Climate change, food security and our vulnerability | The Daily Star
12:00 AM, September 17, 2019 / LAST MODIFIED: 12:00 AM, September 17, 2019

Climate change, food security and our vulnerability

A UN report (2018) has suggested that hunger is rising globally with unruly climate: over 821 million people in the world were undernourished in 2017.  In Bangladesh, the government with many development partners, NGOs and the communities are making relentless efforts to reduce extreme poverty.  There has been much progress in poverty reduction in the country in the recent years, but the impacts of climate change are aggravating poverty in some regions. However, it has been observed that many people in the Rajshahi and Rangpur divisions are being threatened by extreme poverty as a result of climatic events, like flooding and river erosion in the north-western region of Bangladesh. A recent survey of Bangladesh Bureau of Statistics (BBS) has identified Kurigram as the most poverty stricken district in the country, with the highest poverty ratio lingering as an outcome of the negative effects of climatic events.

The German NETZ and Bangladesh Centre for Advanced Studies (BCAS) have undertaken a participatory and multi-disciplinary research to understand and document the climate change trends in the region and the associated impacts of climate change on livelihoods and food security of the poor and indigenous communities.

Long term trends and impacts of climate change

The northwestern region is suffering from both climate variability (temperature rise, change in precipitation and changes in seasonal patterns) as well as climatic extremes including frequent flood and river bank erosion, heat stress and drought, erratic rainfall, thunderstorm, cold wave and fog. The study conducted a long-term trend analysis of climate data and has suggested that the average rise of temperature in the northwestern region would be 1.3°C and 2.6°C for the years 2030 and 2070, respectively. Winter precipitation is projected to decrease at a higher rate in 2030, while in 2075 there would not be any appreciable rainfall in winter.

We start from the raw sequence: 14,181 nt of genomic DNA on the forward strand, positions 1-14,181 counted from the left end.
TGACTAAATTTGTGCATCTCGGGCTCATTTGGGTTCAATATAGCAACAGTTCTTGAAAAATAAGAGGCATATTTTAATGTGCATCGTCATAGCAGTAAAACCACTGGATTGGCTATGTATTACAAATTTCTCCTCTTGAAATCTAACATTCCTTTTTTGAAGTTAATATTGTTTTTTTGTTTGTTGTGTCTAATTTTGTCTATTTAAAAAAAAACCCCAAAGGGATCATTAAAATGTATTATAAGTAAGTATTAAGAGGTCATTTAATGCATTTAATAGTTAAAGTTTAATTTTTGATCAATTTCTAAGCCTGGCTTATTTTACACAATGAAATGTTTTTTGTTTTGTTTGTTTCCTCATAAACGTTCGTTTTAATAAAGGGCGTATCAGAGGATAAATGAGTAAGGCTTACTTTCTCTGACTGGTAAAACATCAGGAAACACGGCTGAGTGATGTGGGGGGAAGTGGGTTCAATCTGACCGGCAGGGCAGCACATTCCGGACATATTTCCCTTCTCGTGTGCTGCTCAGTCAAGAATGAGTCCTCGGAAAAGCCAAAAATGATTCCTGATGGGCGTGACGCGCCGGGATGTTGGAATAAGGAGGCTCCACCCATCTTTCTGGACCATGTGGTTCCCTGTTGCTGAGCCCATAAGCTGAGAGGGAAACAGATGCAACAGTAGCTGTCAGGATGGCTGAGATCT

On the other hand, monsoon precipitation would increase at a rate of 12 percent and 27 percent for the two projection years, respectively. This means there would be severe drought in summer and more devastating floods in monsoon in the region. Recent floods in quick succession make the onset of climate induced shocks visible. The increasing trends of floods and river bank erosion in northern Bangladesh are affecting agriculture, food security and livelihood of the millions living in the region.

The participatory research has identified several kinds of climate change stresses and natural disasters in the region. The community people are already experiencing increasing drought and heat stresses, flood and river bank erosion, drawdown of under-ground water, cold wave and fog, Nor’wester and thunderstorm and pest attack.

The participants in the Rajshahi region have identified drought and heat stress as the most harmful effects of climate change followed by falling ground water levels and cold waves.  The participants in Dinajpur also identified drought, heat stress and declining ground water levels as major climate disasters, along with cold wave, Nor’wester and flood; while the participants in Rangpur, Kurigram and Gaibandha have identified flood and erosion as the most devastating natural disasters, which have been intensified by climate change in the recent years.

Climate change, livelihood and our growing problems

Temperature rise, drought, frequent floods and river bank erosion are affecting resources, infrastructures and livelihoods of the people every year. Subsistence agriculture, share cropping, home garden and vegetable growing were identified as the most affected and vulnerable sectors, which are critically important for nutrition and income of the poor, indigenous communities and women. Crop cultivation, vegetable and home gardening have been highly affected by drought in Rajshahi and Dinajpur.

Frequent floods and river erosion have a more significant impact on key livelihood sectors including agriculture, livestock, poultry, food security, water, sanitation and health in the Rangpur region, compared to Rajshahi and Dinajpur. Flood also affects the livelihoods of the poor and the regional infrastructures including roads and communication systems, which again limit the livelihood activities of the poor, women and marginalised people.

The farmers have informed that climate hazards are causing huge loss and damage to agriculture. The farmers in Rajshahi and Dinajpur, cannot plant crops in time due to drought conditions and low soil moisture in dry season and have to wait for rain for months. In the villages studied under the survey, the growth and yield of wheat, maize, vegetable and fruits have been affected by drought and low rainfall. Pest attack has been reported as common in the region. Flood damaged standing crops including paddy and vegetables in the charland and flood plains of Rangpur and Dinajpur.

The community also informed that wage earning is another problem in the region.  The working potential of the poor is reduced due to heat stress, severe cold and fog. The poor do not get much work in charland in Rangpur region and the male members of the poor families have to migrate to the cities and other districts to earn wages. The women, children and the elderly suffer the most due to food and social insecurity in charland during and after flood.  These people desperately need social safety net and disaster risk reduction support from the government and development partners.

Dr Dwijen Mallick is a fellow of BCAS, and Zakir Hossain works for NETZ Bangladesh.

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